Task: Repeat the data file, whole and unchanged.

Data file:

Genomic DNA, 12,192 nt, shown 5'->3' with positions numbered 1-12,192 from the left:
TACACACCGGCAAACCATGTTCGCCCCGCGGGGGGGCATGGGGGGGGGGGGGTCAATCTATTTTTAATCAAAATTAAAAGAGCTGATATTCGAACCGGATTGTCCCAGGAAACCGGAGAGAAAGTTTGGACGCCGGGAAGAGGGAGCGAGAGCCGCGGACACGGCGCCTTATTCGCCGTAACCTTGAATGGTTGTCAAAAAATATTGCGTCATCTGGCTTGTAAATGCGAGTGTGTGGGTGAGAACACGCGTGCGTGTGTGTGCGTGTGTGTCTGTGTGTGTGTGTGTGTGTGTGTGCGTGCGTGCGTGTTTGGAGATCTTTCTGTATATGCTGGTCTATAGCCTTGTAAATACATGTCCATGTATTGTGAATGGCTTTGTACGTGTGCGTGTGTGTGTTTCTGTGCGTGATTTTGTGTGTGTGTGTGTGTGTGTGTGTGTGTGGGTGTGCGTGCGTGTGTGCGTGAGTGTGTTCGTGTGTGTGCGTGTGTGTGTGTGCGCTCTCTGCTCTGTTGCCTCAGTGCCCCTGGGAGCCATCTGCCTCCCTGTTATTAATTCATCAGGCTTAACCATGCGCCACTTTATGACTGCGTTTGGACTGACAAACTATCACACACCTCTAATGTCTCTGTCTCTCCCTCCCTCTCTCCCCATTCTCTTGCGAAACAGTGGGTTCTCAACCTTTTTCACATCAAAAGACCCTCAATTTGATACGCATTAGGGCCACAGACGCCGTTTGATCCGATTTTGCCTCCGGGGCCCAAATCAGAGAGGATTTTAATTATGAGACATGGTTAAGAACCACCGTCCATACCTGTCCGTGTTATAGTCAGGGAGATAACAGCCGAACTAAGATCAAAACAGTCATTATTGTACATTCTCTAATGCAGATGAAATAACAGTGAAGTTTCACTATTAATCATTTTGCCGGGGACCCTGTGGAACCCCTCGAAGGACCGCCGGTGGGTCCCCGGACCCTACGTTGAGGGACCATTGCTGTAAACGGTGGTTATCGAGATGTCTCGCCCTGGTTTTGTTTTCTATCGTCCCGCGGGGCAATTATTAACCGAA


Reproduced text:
Genomic DNA, 12,192 nt, shown 5'->3' with positions numbered 1-12,192 from the left:
TACACACCGGCAAACCATGTTCGCCCCGCGGGGGGGCATGGGGGGGGGGGGGTCAATCTATTTTTAATCAAAATTAAAAGAGCTGATATTCGAACCGGATTGTCCCAGGAAACCGGAGAGAAAGTTTGGACGCCGGGAAGAGGGAGCGAGAGCCGCGGACACGGCGCCTTATTCGCCGTAACCTTGAATGGTTGTCAAAAAATATTGCGTCATCTGGCTTGTAAATGCGAGTGTGTGGGTGAGAACACGCGTGCGTGTGTGTGCGTGTGTGTCTGTGTGTGTGTGTGTGTGTGTGTGCGTGCGTGCGTGTTTGGAGATCTTTCTGTATATGCTGGTCTATAGCCTTGTAAATACATGTCCATGTATTGTGAATGGCTTTGTACGTGTGCGTGTGTGTGTTTCTGTGCGTGATTTTGTGTGTGTGTGTGTGTGTGTGTGTGTGTGGGTGTGCGTGCGTGTGTGCGTGAGTGTGTTCGTGTGTGTGCGTGTGTGTGTGTGCGCTCTCTGCTCTGTTGCCTCAGTGCCCCTGGGAGCCATCTGCCTCCCTGTTATTAATTCATCAGGCTTAACCATGCGCCACTTTATGACTGCGTTTGGACTGACAAACTATCACACACCTCTAATGTCTCTGTCTCTCCCTCCCTCTCTCCCCATTCTCTTGCGAAACAGTGGGTTCTCAACCTTTTTCACATCAAAAGACCCTCAATTTGATACGCATTAGGGCCACAGACGCCGTTTGATCCGATTTTGCCTCCGGGGCCCAAATCAGAGAGGATTTTAATTATGAGACATGGTTAAGAACCACCGTCCATACCTGTCCGTGTTATAGTCAGGGAGATAACAGCCGAACTAAGATCAAAACAGTCATTATTGTACATTCTCTAATGCAGATGAAATAACAGTGAAGTTTCACTATTAATCATTTTGCCGGGGACCCTGTGGAACCCCTCGAAGGACCGCCGGTGGGTCCCCGGACCCTACGTTGAGGGACCATTGCTGTAAACGGTGGTTATCGAGATGTCTCGCCCTGGTTTTGTTTTCTATCGTCCCGCGGGGCAATTATTAACCGAA